Museum shares legacy of local World War II hero

Michigan

FRANKENMUTH, Mich. (WOOD) — Seventy-five years ago Thursday, Allied forces made a daring beach landing that changed the course of World War II. One of the key players in making it happen was the late Ralph Hauenstein, a West Michigan businessman and philanthropist.

Now, his efforts are being recognized in a museum on the east side of the state. An exhibit honoring Hauenstein at the Michigan Heroes Museum in Frankenmuth continues the efforts of a proud grandson who is keeping his grandfather’s story alive.

“The integrity that Ralph had and how he used that throughout his life … you can find examples of it in every stage of his life and through every season,” Museum Executive Director John  Ryder said. “And just an amazing guy. If people can’t draw inspiration from that, they just won’t be able to.”

Hauenstein was typical of the greatest generation: an ordinary man who did extraordinary things. The longtime Grand Rapids entrepreneur, who died in 2016 at the age of 103, was a U.S. Army intelligence officer before and during the war. His work vital to the Allies. He found a code book in a Nazi war plane that was shot down over Iceland in 1940 that helped the Allies stay a step ahead of the Nazis.

On June 6, 1944, D-Day, Hauenstein was in London at the side of General Dwight D. Eisenhower as the Allied supreme commander’s chief of intelligence.

While far away from the French beaches where the fierce battles raged, Brian Hauenstein said D-Day was tough on those who played a key role behind the scenes, like his grandfather.

“It weighed heavily on their souls. It weighed heavy on their minds what they were planning for these young men in most cases, sending many of them to their death,” Hauenstein said.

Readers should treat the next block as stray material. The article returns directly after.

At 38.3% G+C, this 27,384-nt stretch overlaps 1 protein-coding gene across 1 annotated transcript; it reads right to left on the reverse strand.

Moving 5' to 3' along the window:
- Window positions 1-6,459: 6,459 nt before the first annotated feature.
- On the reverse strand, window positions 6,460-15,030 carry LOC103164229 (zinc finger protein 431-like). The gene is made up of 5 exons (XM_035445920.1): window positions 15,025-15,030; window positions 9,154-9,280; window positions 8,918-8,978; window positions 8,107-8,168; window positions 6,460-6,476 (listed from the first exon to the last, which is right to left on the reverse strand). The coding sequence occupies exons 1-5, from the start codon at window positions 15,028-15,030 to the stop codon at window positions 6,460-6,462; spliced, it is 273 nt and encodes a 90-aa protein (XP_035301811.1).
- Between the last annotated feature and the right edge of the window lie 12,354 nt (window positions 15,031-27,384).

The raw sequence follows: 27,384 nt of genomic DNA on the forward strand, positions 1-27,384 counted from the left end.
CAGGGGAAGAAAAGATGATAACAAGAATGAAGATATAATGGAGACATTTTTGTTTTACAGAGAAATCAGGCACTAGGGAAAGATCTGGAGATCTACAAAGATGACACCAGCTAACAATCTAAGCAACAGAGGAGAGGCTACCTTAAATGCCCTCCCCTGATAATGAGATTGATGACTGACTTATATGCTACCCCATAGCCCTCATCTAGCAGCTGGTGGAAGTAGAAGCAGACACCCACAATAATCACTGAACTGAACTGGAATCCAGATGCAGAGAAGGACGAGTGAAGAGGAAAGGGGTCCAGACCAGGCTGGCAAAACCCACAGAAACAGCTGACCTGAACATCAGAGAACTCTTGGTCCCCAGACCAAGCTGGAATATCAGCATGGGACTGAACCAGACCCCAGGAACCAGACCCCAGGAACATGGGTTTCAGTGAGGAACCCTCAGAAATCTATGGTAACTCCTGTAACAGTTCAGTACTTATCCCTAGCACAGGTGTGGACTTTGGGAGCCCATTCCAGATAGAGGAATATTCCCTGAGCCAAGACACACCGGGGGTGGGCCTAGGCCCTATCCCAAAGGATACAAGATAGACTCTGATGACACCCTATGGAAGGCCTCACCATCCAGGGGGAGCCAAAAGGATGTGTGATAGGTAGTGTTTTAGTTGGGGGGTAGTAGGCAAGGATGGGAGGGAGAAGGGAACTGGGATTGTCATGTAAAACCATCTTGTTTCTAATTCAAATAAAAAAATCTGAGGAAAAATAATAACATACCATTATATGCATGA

His grandfather was there for other turning points in the war, including the liberations of Paris and the infamous Nazi concentration camp at Dachau.

Hauenstein returned to the U.S., raised his family, became a success at business and helped in the rebuilding effort in Europe.  On one trip to Europe, he came across a baker shaping pieces of dough into little fish. That lead to another Hauenstein invention: the goldfish cracker. It’s another legacy that lives on today.

“They are at the bottom of every minivan throughout the world,” Brian Hauenstein said.

As we mark an anniversary of an event several generations removed, Brian Hauenstein hopes his grandfather’s legacy alive.

“I think it’s so important for not just West Michigan — we know and love him here in West Michigan — but for the entire state and possibly even the nation to understand what this man had done,” he said.

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